There are a lot of different charges on a monthly phone bill. It can make it hard to understand. The FCC estimates that cramming, placing unauthorized charges on a telephone bill, has harmed tens of millions of American households. Read your bill and learn about your rights to avoid a costly surprise.
Review Your Bill
Mistakes and unauthorized charges can creep into your account if you don’t review your monthly phone bill. It is especially true if you need to get set up for autopay.
Another common problem that can happen is “cramming.” It occurs when a company charges unauthorized telephone bills for services or products you never ordered or received.
These unauthorized charges can go undetected for months and sometimes even years. They can appear as small “mystery charges” of only $1, $2 or $3. When you dispute unauthorized charges, discuss them with your service provider and the third-party company. Then ask for the amount to be removed or for a refund.
The Federal Communications Commission has received tens of thousands of complaints about bills that need to be clarified or for charges from companies you didn’t order. To combat this, the FCC requires that all accounts be easy to understand, have fewer pages, and feature clear explanations of all charges. An FCC initiative called Lifeline lets lower-income consumers get communications services at a lower cost. Customers of Lifeline receive a discount on the eligible monthly telephone, broadband Internet, or voice-broadband bundles from partnering landline or cellular carriers. Via the Lifeline government program, some providers provide free phones. Generally speaking, trade-in limitations aren’t restricted from this program. Carriers sometimes provide trade-in promotions where you may receive discounts on the device you’re moving to, so if, after having your free phone for a while, you decide you’d rather have a newer (or better) handset. In this way, if you’re struggling to pay your phone bills, a free mobile phone service from the government is available to anybody enrolled in one of the following programs: Medicaid, Supplemental Nutrition Assistance Program (SNAP), Supplemental Security Income (SSI), Federal Public Housing Assistance, and Tribal-specific programs.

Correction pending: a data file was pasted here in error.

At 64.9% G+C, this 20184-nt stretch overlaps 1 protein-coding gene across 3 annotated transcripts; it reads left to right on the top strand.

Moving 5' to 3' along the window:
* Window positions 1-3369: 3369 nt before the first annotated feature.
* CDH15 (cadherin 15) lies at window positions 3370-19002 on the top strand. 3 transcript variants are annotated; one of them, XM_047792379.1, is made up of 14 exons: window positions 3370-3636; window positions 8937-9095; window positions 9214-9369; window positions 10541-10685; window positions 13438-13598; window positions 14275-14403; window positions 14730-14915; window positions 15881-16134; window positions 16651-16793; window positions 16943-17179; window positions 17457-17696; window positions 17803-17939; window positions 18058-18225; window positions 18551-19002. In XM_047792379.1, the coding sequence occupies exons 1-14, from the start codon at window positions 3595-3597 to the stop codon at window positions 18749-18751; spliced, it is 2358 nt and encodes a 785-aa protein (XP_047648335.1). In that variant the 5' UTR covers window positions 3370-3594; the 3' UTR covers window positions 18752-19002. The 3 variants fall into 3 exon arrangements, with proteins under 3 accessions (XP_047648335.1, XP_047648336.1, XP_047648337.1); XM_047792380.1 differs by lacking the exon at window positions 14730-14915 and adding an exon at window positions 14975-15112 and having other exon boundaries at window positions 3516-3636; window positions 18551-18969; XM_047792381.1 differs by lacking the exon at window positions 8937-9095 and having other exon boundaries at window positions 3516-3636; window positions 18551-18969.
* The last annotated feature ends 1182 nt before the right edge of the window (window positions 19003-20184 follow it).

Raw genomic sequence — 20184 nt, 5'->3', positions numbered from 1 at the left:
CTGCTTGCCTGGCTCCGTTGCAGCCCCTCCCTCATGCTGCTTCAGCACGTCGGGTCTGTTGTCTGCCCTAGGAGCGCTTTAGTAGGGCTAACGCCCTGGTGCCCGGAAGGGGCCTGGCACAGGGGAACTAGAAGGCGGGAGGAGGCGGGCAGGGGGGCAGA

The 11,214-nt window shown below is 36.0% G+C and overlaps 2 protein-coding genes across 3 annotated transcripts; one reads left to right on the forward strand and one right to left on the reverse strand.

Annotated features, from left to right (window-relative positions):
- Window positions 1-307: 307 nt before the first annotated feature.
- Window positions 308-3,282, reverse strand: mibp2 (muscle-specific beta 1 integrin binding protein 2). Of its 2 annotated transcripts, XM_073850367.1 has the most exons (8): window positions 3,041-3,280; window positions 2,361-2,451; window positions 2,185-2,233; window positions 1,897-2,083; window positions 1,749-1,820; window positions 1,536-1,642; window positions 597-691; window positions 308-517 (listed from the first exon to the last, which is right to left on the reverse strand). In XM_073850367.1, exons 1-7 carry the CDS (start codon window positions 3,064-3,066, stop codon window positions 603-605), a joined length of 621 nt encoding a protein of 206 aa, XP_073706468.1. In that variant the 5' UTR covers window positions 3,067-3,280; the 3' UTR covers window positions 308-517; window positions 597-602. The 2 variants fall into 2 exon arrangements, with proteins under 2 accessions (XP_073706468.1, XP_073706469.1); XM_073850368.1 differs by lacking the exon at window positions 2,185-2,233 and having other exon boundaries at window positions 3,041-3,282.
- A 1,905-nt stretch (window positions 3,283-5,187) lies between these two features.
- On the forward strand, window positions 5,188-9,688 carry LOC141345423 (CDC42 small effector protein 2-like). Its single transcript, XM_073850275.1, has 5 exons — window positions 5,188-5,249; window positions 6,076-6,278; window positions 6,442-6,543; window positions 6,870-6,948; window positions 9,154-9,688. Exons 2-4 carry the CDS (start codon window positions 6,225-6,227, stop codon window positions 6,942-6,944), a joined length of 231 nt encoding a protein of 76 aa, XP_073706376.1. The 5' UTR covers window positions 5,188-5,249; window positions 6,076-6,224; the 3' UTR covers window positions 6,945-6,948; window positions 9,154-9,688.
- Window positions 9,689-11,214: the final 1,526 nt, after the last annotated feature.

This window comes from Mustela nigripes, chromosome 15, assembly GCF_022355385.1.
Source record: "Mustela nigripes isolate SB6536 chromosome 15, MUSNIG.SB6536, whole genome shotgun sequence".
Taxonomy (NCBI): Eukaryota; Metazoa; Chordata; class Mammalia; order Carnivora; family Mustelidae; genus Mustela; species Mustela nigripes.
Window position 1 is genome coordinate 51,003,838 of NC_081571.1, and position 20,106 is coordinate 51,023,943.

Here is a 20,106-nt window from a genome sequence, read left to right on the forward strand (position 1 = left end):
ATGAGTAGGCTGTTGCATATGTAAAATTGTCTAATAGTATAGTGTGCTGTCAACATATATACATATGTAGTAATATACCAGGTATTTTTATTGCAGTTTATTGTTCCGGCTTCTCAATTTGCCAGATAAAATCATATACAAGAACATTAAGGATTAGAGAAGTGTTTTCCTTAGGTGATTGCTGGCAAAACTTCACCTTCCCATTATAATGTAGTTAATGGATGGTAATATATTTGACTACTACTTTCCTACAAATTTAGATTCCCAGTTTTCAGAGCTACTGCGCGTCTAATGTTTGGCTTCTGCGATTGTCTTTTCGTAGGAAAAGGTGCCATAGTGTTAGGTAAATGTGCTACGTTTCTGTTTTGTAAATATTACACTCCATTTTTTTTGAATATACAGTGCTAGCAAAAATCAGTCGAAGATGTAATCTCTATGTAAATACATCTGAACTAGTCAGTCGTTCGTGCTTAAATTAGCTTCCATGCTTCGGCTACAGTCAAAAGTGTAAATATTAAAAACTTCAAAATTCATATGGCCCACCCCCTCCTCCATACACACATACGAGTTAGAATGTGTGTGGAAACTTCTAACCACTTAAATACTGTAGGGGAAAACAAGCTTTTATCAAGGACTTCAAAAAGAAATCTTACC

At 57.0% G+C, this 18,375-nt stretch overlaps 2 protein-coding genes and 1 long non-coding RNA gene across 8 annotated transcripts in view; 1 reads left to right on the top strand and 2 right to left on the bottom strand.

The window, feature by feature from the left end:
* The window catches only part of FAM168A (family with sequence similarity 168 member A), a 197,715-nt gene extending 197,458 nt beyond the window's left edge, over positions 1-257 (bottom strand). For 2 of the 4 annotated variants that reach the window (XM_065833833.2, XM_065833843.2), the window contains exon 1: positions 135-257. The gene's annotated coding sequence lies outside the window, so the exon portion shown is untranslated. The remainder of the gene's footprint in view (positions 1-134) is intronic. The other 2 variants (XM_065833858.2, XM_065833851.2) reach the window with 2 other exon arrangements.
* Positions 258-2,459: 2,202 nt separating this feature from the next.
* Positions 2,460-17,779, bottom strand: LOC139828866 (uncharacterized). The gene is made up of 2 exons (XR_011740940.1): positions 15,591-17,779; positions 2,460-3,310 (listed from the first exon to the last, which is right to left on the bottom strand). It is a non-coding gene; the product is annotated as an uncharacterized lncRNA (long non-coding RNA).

Contact Your Service Provider
When you have a billing dispute, contacting your service provider is essential. It can be done either through an online chat or a phone call.
During the call, explain the charges in dispute to the customer care specialist. Be polite and avoid being accusatory.
If you believe a charge on your bill is not legitimate, ask for it to be removed or credited back to your account. You may need to prove that the cost is unauthorized or not what it says it is.
Be sure to save a copy of your bill and take careful notes during your discussion with the representative. You can always refer to this when calling them again if necessary.
If you cannot resolve your dispute with the company, you can contact an agency that helps settle complaints. Several federal agencies have representatives who are trained to resolve billing disputes, and there are also elected local officials and private consumer groups that can assist you.
Explain the Charges in the Dispute
If you’re disputing a charge, it’s essential to be clear on the charges in dispute. If you are not, your service provider may be unable to resolve the issue, and an argument can end up in arbitration or small claims court.
It is also essential to be calm and polite when you explain the charges in dispute. Customer service specialists are there to help you, and they may be more sympathetic if you do not appear accusatory or defensive.
When you call to dispute charges on your phone bill, you will be put through a touch-tone prompt maze before being connected to a representative. It can be frustrating, so having a pen and paper before you write down the representative’s name and any other relevant information is a good idea.
After you explain the charges in dispute, ask the customer service specialist to waive or reduce them according to your expectations. Usually, this will result in a partial credit for the charges. However, this can depend on whether the costs are valid or due to your oversight.
Have a Pen and Paper Ready
A pen and paper are among the essential things when handling phone bills. It is especially true if you are trying to dispute your account with your service provider. Having a pen and paper ready will help you write down any important information you may need later on, such as the name of the representative you spoke to during your call or when you called them. Additionally, it will allow you to log your calls and dates so that you have a record of them when you are looking to dispute your bill with your provider.